Photo Courtesy of Studio Ghibli

In a career that spans nearly four decades, Hayao Miyazaki has created entire worlds of fantasy and wonder. Miyazaki consistently crafts stories that are both elegant and filled with characters of substance and style. While not his usual fare, his alleged swan song, The Wind Rises, is a worthy addition to his canon, particularly as part of the evolution of his art and animation style.

The story is a fairly simple, slice-of-life tale, albeit one of a larger-than-life figure. Loosely revolving around the life of Jiro Horikoshi, the talented engineer of the infamous Japanese Zero aircraft, it depicts his rise from humble roots to the elite ranks of the Mitsubishi Corporation. He is the Randian hero without all the sociopathic emotional baggage.

This narrative unfolds in short vignettes of his life from childhood to the completion of his most famous aircraft, the Zero. Along the way, the audience watches Jiro graduate top of his class, learn from the best in his field and fall in love.

The artwork is beautiful in its simplicity, a reminder that traditional animation is just as capable as the big-budget CGI bonanzas of today. Jiro spends a great deal of the movie dreaming, and his fantasies serve as a vivid showcase of wind and flight animation. Never has something as literally transparent as the wind been rendered so elegantly on screen.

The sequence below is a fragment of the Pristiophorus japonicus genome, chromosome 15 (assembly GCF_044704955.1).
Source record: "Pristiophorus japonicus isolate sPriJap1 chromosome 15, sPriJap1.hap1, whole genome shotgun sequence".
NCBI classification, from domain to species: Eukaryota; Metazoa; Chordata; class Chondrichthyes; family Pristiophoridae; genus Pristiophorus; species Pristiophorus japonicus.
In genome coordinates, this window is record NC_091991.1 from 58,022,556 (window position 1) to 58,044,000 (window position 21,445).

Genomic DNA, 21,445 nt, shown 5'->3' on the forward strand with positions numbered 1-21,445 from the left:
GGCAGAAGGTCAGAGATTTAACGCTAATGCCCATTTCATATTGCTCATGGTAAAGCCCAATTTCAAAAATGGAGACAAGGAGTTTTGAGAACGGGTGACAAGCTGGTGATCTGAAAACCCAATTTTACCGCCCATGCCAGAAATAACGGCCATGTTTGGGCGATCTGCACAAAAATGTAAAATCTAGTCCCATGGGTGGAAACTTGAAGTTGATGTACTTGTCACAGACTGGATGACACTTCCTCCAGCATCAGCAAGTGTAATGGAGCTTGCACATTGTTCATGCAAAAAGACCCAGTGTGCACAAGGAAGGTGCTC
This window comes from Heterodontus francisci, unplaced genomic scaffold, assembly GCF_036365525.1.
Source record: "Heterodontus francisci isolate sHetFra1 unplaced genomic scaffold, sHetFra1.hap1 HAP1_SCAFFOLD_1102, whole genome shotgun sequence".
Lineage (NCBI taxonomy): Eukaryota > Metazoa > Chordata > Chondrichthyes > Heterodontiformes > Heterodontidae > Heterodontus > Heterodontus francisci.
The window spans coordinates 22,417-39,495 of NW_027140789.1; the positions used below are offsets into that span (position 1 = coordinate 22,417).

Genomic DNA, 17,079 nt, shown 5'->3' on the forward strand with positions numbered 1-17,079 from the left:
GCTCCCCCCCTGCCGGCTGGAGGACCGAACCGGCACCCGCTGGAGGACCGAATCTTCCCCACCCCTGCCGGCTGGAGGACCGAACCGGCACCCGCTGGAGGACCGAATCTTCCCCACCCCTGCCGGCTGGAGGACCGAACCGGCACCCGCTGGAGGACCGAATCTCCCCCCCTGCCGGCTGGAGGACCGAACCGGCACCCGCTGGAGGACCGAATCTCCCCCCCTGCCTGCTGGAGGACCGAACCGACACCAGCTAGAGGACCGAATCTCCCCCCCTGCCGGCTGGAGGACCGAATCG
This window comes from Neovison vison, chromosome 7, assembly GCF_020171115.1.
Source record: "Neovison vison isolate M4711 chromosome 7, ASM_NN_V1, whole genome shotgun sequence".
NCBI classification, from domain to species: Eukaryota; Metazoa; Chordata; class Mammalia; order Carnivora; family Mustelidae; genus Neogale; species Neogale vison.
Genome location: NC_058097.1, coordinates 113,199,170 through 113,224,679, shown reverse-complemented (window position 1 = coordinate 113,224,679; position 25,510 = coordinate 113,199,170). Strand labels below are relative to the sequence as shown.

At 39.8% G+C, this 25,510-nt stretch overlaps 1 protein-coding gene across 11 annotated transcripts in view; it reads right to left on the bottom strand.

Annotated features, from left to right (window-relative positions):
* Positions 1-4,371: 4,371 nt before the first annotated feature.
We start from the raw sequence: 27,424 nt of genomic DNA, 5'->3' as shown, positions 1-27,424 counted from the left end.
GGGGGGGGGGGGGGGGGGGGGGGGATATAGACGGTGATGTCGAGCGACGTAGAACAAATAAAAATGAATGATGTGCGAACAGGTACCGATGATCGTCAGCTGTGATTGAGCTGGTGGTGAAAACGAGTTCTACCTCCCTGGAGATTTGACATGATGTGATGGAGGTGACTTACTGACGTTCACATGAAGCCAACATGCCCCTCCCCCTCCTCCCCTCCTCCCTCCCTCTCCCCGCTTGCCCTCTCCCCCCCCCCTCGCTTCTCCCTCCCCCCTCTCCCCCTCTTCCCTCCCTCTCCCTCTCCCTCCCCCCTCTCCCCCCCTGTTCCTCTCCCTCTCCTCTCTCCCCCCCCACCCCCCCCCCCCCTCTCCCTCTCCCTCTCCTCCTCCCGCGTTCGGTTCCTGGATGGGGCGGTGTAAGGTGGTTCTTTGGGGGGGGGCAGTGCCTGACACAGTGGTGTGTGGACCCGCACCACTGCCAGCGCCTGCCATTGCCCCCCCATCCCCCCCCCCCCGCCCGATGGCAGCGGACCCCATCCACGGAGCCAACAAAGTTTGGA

The characters are also a deviation from Miyazaki’s usual style. In this case, however, it is to the detriment of the film. Since the story is structured as a series of vignettes in Jiro’s life, he never really develops as a person. The Jiro at the end of the film is not particularly different from Jiro the boy.

Naoko, the young woman Jiro falls in love with, is also different from Miyazaki’s typical heroines. Nearly all of his past works have featured a strong, female lead. In the film, Naoko is presented as someone to support Jiro with no real hopes and aspirations of her own. While their meeting and courtship is cute in a cliché way, the general substance of the relationship lacks depth.

The dialogue can be stilted at times, possibly due to cultural boundaries. Most of the characters are serious and driven solely by their goals. The exception is Jiro’s snarky, cantankerous boss, voiced by Martin Short. In an otherwise serious film, he provides one of the few consistent sources of humor.

Miyazaki generally portrays his protagonists with a sense of innocence and idealism. However, unlike all of his other works, this one is grounded in historical events, which make this idealistic depiction troubling.

The story never discusses Jiro’s moral culpability in designing planes built by Korean slave labor and used to kill countless civilians and soldiers during Japan’s expansion during World War II. At best, it is hand-waved by Jiro’s role-model telling him that it is better to live in a world with “pyramids” than without them, a proposition the victims would probably find disagreeable. What makes this particularly disappointing is that Miyazaki’s other movies are famous for their use of morally grey characters.

This is emphatically not Miyazaki’s typical work. Unlike his previous movies, there are no magic worlds or mystical creatures. This is a reflection upon a long, productive career in which Miyazaki uses the character of Jiro Horikoshi as a proxy for thinking about his own legacy.

Viewers familiar with Miyazaki’s work will find a lot to enjoy here. The film is a culmination of the director’s life and work. Miyazaki has claimed he wishes to retire after this movie, but this is literally his tenth retirement in the past twenty years. If he does keep his promise this time, then The Wind Rises is a bittersweet ending to his career. It is a great and entertaining movie overall but not one that best represents the director’s vision and capabilities.

Our Take: 3/5